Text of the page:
Maggie Smith’s classic line in Downton Abbey, the aristocratically innocent “What is a weekend?”, conveys the idea of the rich who are so idle that they have no concept of the need for a day off from work. They have no concept of work.
This level of leisure has always been familiar to the very rich. Status and power are shown by the ability to have everything done for you by others – and that idleness is best shown by men’s perfectly ironed and immaculately white clothing, fingernails that are too long to allow manual work, women’s dresses with ridiculously long trains, and so on.
The most destructive manifestation of this is to have an entire culture where the people in power refuse to do anything productive in order to demonstrate their power, and everyone below them strives to improve their own status by making it clear that they aren’t doing any work either. And this is exactly what happens in culturally backward countries that equate power with idleness, even with practical incompetence.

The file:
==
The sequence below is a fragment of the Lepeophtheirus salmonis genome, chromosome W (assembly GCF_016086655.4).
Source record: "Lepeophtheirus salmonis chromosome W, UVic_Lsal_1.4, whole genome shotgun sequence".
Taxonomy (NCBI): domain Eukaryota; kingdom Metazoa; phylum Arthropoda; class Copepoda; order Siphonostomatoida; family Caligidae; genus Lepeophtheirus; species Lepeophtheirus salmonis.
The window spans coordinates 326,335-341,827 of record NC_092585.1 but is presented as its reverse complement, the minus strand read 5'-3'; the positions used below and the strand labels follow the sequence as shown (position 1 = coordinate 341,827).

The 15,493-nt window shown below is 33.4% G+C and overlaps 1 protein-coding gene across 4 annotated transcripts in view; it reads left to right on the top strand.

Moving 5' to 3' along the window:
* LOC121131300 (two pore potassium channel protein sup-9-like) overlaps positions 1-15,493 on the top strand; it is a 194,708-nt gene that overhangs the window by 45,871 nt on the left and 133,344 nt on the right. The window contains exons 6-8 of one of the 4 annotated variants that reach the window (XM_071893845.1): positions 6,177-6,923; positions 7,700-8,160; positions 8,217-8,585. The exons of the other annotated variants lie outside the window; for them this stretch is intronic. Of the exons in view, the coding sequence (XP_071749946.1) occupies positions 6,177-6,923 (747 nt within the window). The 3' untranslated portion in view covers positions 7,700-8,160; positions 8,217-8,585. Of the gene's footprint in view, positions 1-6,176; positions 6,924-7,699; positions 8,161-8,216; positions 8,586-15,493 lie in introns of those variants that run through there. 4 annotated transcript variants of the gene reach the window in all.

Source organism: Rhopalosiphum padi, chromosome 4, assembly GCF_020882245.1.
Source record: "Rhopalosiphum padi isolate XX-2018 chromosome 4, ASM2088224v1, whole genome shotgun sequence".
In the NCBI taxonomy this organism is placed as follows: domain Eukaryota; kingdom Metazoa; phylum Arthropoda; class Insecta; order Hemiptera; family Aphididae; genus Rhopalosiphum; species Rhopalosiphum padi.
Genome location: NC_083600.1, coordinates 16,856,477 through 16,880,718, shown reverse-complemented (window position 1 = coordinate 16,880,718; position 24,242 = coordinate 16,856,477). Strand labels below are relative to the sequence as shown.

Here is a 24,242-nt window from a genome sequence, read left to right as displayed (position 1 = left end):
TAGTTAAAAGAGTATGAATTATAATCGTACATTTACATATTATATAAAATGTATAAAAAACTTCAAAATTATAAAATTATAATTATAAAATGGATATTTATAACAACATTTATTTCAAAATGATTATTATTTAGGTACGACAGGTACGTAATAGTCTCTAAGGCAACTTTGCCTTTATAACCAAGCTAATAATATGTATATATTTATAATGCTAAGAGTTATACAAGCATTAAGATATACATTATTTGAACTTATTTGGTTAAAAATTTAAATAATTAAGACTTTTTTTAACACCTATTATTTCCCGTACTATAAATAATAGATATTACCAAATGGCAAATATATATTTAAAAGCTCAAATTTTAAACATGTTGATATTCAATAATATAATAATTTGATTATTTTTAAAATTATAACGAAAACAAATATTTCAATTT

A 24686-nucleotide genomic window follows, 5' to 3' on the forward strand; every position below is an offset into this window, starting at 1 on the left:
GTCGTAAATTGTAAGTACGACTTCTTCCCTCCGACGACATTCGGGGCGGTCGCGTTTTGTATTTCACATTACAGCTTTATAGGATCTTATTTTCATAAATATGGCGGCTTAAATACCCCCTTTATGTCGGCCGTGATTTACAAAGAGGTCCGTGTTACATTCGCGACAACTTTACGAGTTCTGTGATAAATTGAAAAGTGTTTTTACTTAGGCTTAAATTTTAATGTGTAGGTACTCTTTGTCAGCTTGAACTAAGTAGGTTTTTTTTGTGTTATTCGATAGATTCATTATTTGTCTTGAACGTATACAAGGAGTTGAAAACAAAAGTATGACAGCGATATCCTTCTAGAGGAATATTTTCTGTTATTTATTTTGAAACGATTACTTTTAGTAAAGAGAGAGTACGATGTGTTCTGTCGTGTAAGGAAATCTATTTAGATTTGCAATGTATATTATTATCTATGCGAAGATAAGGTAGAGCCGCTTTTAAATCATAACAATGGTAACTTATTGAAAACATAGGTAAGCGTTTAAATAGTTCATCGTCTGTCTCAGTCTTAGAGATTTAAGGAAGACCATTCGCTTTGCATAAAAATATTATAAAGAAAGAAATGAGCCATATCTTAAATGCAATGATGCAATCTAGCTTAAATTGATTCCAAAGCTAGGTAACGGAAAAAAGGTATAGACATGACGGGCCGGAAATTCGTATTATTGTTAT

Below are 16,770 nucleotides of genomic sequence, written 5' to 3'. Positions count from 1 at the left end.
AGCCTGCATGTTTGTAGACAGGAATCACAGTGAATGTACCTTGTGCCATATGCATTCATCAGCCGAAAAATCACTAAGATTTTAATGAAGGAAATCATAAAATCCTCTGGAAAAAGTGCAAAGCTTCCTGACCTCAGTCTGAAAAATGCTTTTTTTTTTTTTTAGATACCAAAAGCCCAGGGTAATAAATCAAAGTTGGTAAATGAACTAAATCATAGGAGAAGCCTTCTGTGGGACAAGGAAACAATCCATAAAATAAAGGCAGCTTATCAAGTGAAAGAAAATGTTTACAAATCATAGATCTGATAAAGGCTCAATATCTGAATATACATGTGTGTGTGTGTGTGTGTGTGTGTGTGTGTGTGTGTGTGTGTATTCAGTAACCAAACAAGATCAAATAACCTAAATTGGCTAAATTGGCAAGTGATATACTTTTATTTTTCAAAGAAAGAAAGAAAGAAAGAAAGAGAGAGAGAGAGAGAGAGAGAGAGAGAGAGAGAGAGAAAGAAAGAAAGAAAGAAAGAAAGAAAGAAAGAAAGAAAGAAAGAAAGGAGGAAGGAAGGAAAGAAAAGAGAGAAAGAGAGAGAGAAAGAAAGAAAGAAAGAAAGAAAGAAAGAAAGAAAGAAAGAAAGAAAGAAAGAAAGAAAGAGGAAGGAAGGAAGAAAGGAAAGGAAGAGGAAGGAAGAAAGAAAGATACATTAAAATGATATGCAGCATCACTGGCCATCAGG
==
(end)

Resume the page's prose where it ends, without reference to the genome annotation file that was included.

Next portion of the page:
Two hundred years ago the average English laborer worked 64 hours a week, and the rich did nothing except what pleased them. But today, interestingly, the rich work longer hours than the poor.
There are a variety of reasons for this. Not so much that there isn’t as much work as poor people want, or that those who work longer make more money.
But more importantly that a comparatively small amount of money (in the developed world) provides not only the basics of subsistence, but also a standard of living higher than the Roman Emperors enjoyed: all kinds of food year round, medical care, an automobile, a phone and movies on demand. You simply don’t have to work much to have an enjoyable (if “poor”) life. But such idleness now has low status.
On the other hand, it is easier than ever to follow your personal interests and – if they include genetics or IT or robotics or pharmaceuticals or weapons systems or banking or business – you can make a fortune. In that case your hobby is both pleasurable and an overtime-generating occupation.
Business acumen can lead you to a suitable leisure activity that will cause you to put in endless hours, and to become rich in the process.
But note: if you decide to “Follow your heart, and the money will follow”, you better have the business acumen to know what you are doing! Much though I love poetry, I’m not advocating writing poetry as your sole source of income…